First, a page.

Bay Area family rallies community to collect 300 pounds of soccer equipment for Ethiopian orphanage

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Sports has been known to bridge people of different countries, cultures, and tongues. And soccer has been said to be the most universal language on the planet.

So when Bay Area resident Ernie Ross set out for a trip to volunteer at an orphanage in Ethiopia earlier this year, he put out a request for donated soccer equipment to bring to the children he would soon meet.

The response was incredible, as it demonstrated how a community can bring about change half a world away.

Ross's request touched a Los Altos family in particular who wanted to make an impact. The Fairey family, who has known Ross for years, went the extra mile once they heard about their friend's efforts and spread the word about the donation drive on the networking site Nextdoor.

The family also put out requests with the Mountain View Los Altos Soccer Club and local school chat groups, according to mom Alex Fairey.

Her son 16-year-old Gavin, who is a soccer player himself, was especially motivated to help and played an active role in collecting the equipment. The hard work and efforts to get the word out paid off.

For three weeks, the donated equipment poured in, filling up the Fairey's garage. An estimated 50 people responded to the call for help. 

The donations came in all the way up until the day Ross left for his trip, resulting in an impressive 300 pounds in equipment including cleats, soccer balls, and jerseys. 

Working with the U.S.-based non-profit group, Aerie Africa, and with the help of United Airlines, which waived the baggage fees on the huge duffel bags of equipment, Ross delivered the items to an elated group of children at the CCC Children's home, an orphanage housing children ages 3-18.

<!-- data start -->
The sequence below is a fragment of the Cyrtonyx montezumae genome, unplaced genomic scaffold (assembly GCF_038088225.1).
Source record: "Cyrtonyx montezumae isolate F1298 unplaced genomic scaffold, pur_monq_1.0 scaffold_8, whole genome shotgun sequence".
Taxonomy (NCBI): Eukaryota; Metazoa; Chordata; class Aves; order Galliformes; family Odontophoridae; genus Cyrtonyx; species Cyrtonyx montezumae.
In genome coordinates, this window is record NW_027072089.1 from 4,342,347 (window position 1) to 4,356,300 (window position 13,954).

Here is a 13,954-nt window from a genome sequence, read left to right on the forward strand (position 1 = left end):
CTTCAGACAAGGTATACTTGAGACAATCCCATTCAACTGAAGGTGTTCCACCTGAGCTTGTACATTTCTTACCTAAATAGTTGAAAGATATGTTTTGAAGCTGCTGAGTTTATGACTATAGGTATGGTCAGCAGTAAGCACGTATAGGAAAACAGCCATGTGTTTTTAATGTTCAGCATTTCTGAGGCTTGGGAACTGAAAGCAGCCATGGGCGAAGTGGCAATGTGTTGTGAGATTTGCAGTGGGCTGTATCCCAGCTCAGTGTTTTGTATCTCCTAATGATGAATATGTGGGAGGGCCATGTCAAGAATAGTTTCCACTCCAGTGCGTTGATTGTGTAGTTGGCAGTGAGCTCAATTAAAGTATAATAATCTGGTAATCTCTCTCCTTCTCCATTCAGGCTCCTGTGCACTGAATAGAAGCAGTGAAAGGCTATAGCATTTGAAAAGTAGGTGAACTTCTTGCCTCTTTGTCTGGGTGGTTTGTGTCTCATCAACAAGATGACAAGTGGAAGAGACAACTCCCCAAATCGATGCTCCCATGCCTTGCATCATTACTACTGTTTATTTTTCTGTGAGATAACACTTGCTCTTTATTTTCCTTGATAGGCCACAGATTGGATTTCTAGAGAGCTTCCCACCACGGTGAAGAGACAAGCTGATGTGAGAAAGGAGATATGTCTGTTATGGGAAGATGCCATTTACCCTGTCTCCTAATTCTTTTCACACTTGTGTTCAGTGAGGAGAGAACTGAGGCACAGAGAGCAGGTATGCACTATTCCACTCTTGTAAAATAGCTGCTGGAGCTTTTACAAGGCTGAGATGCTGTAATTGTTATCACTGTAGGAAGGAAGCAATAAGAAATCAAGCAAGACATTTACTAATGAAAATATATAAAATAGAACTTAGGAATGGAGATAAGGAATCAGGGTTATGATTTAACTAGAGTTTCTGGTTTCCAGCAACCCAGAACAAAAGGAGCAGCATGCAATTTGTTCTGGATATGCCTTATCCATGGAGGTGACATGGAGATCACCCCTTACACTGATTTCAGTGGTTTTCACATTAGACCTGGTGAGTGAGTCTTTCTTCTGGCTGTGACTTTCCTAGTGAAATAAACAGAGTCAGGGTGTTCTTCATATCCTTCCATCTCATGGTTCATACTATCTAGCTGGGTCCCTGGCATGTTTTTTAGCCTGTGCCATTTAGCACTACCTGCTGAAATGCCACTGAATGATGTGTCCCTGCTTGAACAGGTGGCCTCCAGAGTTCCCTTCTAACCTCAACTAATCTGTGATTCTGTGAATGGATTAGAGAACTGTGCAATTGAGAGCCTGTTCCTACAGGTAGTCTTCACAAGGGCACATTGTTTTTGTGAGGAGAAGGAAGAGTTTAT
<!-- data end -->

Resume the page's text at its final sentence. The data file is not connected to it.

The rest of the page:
Ross said some of the children were so excited, they refused to take off their jersey for days. He said the gratitude expressed by the children brought on tears.

For the Faireys the entire experience inspired them to want to do more.

"My goal has always been to teach my boys to give back in whatever way possible," Alex Fairey explained, adding that the collection drive that began with Ross and Aerie Africa has become a springboard for more opportunities to give back.

The family is now seeking ways to continue to help in Ethiopia and also looking for ways to help here at home. 

"Gavin is working on a drive that will take place this fall for a couple of local soccer organizations," Fairey said, adding that they're currently planning another collection drive for Aerie Africa. And next year, she said she and Gavin plan to join Ross on his next trip to Ethiopia to deliver donated equipment.

Fairey said the response her family received from the community really motivated this desire to continue to do the work. 

It wasn't just equipment they received from their neighbors as part of their efforts. Fairey said they received thank you comments that poured in from strangers on Nextdoor. One neighbor expressed her appreciation for the work they were doing, explaining that she used to live in Africa and shared a passion for giving.

The family saw a community's desire to come together to make a difference.

"Mostly impressed by how sincerely people wanted to help," Fairey said, "This is what inspired us to do more."